GS Capital Partners, the private equity unit of US bank Goldman Sachs, has agreed to invest approximately HK$2.6 billion ($334 million; €227 million) into Geely Automobile Holdings.
The investment takes the form of convertible bonds and warrants. The bonds are convertible into 998 million new Geely shares, based on a conversion price of HK$1.90 per share, a premium of 6.1 percent over the last closing price, according to a Geely statement.
The firm will also receive about 300 million warrants, which can be used to subscribe for one share each at an exercise price of HK$2.30 per share, a premium of 28.5 percent over the last closing price, the statement noted.
Hong Kong-listed Geely suspended the trading of its shares last Wednesday; its shares last traded at HK$1.79.
Approximately HK$1.9 billion in proceeds from the convertible bonds will be used to finance the company’s potential acquisitions and corporate expenditures. The additional HK$689 million to be raised from the full exercise of the warrants will be used for general working purposes, the statement added. The Financial Times reported earlier in the week that the investment would be used to triple production capacity at the car maker’s Hunan plant to 150,000 units.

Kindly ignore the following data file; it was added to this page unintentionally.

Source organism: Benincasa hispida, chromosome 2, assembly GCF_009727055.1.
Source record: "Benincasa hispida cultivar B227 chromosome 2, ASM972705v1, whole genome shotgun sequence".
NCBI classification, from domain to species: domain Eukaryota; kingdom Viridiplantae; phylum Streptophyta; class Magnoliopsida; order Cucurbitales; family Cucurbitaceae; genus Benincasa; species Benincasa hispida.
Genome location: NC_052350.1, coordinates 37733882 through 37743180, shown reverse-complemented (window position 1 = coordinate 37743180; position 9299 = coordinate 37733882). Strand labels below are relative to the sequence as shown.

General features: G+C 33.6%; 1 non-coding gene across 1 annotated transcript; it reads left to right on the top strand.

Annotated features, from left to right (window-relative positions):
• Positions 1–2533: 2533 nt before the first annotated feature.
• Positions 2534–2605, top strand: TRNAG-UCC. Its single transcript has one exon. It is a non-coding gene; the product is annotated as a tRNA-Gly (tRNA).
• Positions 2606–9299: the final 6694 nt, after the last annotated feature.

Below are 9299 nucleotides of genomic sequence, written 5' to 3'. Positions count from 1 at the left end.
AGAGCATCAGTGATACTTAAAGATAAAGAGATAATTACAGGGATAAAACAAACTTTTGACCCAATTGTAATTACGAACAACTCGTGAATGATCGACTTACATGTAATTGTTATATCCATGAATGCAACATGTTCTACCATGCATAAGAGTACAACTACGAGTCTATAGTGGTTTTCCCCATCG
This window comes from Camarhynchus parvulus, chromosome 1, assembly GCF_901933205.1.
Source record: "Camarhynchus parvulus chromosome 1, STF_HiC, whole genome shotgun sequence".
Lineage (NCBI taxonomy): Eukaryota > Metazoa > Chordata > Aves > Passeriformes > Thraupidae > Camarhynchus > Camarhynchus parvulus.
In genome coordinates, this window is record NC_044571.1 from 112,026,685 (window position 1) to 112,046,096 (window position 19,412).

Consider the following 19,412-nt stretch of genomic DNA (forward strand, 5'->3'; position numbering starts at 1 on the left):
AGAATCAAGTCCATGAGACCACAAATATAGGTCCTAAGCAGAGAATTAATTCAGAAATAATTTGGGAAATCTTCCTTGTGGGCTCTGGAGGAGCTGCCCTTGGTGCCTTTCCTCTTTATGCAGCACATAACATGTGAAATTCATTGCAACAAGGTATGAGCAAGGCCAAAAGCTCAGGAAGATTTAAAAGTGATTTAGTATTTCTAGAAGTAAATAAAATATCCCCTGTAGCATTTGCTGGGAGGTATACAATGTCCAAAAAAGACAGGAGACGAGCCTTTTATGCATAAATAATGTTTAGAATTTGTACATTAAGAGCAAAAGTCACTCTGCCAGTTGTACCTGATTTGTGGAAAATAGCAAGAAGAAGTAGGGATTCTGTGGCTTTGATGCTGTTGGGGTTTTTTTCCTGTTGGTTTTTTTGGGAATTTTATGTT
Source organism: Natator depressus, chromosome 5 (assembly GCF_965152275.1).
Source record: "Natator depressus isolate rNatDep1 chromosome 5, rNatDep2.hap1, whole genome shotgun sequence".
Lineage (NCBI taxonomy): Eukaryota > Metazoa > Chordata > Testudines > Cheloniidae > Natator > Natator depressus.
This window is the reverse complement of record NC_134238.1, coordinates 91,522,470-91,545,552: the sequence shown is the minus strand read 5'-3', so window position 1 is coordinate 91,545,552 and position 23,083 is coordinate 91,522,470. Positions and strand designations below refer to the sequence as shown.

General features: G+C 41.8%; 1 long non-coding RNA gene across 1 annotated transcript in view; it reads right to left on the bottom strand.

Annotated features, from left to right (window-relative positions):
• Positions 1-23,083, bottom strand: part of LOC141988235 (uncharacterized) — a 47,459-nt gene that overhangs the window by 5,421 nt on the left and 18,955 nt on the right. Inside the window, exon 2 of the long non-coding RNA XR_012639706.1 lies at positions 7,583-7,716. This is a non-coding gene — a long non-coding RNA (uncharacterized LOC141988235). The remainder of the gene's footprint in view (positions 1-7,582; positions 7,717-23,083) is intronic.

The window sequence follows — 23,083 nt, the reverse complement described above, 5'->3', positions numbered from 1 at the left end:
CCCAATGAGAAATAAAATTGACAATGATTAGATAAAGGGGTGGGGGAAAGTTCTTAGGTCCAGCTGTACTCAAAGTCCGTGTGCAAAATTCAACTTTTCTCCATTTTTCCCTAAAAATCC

Headquartered in Hangzhou, Geely is China’s first independent automaker. The company’s primary export markets include the Middle East, Eastern Europe, Africa, Southeast Asia and Central and South America. For the six months ended 30 June, it booked revenues of approximately RMB5.9 billion ($864 million; €585 million), nearly 88 times as much as it made in the same period last year.
In June, Bohai Industrial Investment Fund Management and CDH Investments were among domestic private equity investors which paid $293 million for a 20 percent stake in another Chinese car maker, Chery Automobile, according to The Wall Street Journal.
GS Capital Partners is presently investing GS Capital Partners VI, its sixth global fund, which closed on $20.3 billion in 2007. This May, the firm sought approval from the fund’s LPs to invest half of its $9 billion in uninvested capital in distressed investments and securities. Another $1.5 billion would go to portfolio companies it already owns and the remaining $3 billion would go to new deals, the firm said at the time.